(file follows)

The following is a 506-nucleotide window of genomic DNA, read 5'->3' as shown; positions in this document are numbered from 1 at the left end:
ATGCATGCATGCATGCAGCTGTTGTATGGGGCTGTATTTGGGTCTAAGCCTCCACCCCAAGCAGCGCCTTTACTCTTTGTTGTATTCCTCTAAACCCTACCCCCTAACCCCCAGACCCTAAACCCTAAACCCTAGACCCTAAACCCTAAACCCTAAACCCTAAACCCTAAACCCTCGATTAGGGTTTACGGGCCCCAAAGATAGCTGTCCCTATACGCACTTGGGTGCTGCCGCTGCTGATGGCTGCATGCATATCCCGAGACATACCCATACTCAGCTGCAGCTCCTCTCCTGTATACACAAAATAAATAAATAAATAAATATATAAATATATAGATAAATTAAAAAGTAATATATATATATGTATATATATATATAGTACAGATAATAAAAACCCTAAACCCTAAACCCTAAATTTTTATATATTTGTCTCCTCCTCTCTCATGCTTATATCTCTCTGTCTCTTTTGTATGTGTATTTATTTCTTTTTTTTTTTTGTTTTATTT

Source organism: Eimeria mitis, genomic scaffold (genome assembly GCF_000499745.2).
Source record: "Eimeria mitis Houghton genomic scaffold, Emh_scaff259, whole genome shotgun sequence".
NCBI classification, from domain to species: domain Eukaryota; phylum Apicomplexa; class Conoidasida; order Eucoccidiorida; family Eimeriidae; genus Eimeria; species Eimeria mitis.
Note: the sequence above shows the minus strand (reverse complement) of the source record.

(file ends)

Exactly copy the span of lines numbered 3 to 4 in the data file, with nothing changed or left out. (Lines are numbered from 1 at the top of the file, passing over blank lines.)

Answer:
Source organism: Eimeria mitis, genomic scaffold (genome assembly GCF_000499745.2).
Source record: "Eimeria mitis Houghton genomic scaffold, Emh_scaff259, whole genome shotgun sequence".